And Chuck would again speak of his favorite day— February 16, 1978—when the sting of death was removed for him. Chuck was excited about the prospect of entering the presence of his Lord and Savior. He had no fear of death, because he knew what was waiting for him on the other side. When a fellow believer would die, he’d proclaim, “They beat me to it!” And his excitement was contagious.

It’s one thing to hear heaven being preached when the messenger is robust. But when 48 year-old Chuck Obremski, pared down by disease and inflicted with pain and often struggling to breathe, spoke of death not being a punishment but a reward, we listened. The promises of God, each one trustworthy and sure, were not platitudes for Chuck Obremski. He lived what he knew was true. And God’s strength sustained him to the end, filled him with joy in the midst of pain, and brought him home in glory. “Precious in the sight of the Lord is the death of His saints” (Psalm 116:15). Chuck knew that and was looking forward to it.

At his hospital bedside the last few days of his life on this earth, Chuck persevered. As the streams of visitors poured in, he was the first to encourage them with “Atta-boys” and “Atta-girls,” the endearing terms he’d use to give his approval. He spoke with nurses and remembered personal details of their lives. He was thankful for his oncologist, Dr. Huang. He had special words for his dear Linda and mother and children and wonderful friends. He told them, “This is not good-bye. I’ll see you in heaven.” And even when it was thought Chuck could no longer speak, he would often have moments of lucidity that would point others to pray or to “keep on keeping on in the faith.”

And his Lord came for him at the exact minute that the Anaheim Angels started their game on Sunday, September 18. As Chuck would often remind us, “There is no untimely death. I will enter heaven at the exact moment that God has determined for me before the foundation of the world. Never too early, never too late.”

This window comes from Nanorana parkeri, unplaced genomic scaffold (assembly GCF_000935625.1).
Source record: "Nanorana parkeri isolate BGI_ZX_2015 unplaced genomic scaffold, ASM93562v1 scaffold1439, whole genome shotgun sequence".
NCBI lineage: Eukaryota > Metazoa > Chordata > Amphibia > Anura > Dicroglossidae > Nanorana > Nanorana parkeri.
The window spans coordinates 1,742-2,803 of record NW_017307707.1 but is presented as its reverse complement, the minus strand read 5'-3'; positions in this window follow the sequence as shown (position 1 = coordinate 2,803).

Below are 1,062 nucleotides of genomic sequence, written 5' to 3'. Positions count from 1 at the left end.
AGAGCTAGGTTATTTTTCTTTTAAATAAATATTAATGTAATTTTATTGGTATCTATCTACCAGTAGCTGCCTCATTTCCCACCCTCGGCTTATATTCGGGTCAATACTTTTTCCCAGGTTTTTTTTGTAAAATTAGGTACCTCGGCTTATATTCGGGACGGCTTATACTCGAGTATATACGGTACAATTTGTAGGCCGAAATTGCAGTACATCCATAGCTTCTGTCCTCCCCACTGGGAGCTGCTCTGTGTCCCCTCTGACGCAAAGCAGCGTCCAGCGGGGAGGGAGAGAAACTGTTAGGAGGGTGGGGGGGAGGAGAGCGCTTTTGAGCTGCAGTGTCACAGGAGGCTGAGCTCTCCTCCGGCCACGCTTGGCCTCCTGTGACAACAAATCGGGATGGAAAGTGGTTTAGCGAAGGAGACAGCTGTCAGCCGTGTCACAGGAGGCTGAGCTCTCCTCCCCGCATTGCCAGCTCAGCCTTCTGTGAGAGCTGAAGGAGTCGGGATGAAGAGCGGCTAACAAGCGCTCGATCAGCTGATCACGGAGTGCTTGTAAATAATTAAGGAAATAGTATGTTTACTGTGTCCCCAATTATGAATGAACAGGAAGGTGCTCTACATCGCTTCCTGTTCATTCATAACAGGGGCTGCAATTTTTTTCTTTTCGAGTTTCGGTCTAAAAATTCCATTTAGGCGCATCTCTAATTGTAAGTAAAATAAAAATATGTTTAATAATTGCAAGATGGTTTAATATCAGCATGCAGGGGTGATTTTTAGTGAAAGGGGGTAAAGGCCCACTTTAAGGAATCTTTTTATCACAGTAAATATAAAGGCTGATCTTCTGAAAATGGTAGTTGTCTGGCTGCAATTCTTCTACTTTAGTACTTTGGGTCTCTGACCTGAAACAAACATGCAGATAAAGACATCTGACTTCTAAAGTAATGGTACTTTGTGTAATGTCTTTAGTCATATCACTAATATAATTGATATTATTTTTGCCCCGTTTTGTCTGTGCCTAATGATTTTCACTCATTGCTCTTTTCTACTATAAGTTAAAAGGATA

September 18, 2005 became Chuck Obremski’s next most memorable day. “No fear of death” was his cry to the end, for he knew the one who had overcome death was bringing him home.

He finished strong, because he knew his Jesus, who strengthened him and never let him down nor let him go. And even though Chuck never spoke to me about his memorial service, I can hear him even now: “A service to honor me?” He’d laugh, arching one eyebrow questioningly. Then he’d move close, voice low and make his point with piercing eyes that underscored his heart’s desire. “It’d better be an invitation!”

Chuck Obremski never believed in keeping good news to himself. He wanted others to experience the same power of God for salvation that made him face death with anticipation!

And an invitation it was—a clear call came from Jeff Kemp, former Rams player, to all present: a call to follow Jesus—by first accepting His death on our behalf for our sins, and then running with abandon the race set out for us.

The music for the service was absolutely touching— from the beautiful praise and worship songs led by the praise team to the special duet performed by Meaghan O’ Hern and Dana Bailey and the inspiring song sung by David Garret—to the closing rendition of “I Can Only Imagine,” powerfully presented by Sylvia Cotton and Allan Cason.

The video show of pictures and music brought both laughter and tears to our hearts—memories of Pastor Chuck’s life spent on behalf of all those whom he loved, whether it was his beloved Linda or mother Pat or precious children and grandchildren, or his special friends and church family.

And each speaker and friend brought a special perspective of Chuck to light, many with humor and wit and yet deep appreciation for the man Chuck became in Christ. A written snapshot of each:

Elder Doug MacGinnis opened with a touching prayer of thanks for his dear friend Chuck’s life, in keeping with Chuck’s pattern of prayer that Mark Vaughan described as “more of thanks than of asking.”

Business partner Dave Galaway spoke of Chuck’s endearing presence in his family’s life, reflecting on a friendship and a business relationship that was built on Jesus Christ. “No harsh words were ever spoken between us” and “Chuck was the brother I never had” reveal a tender heart and special bond that will not disintegrate with time.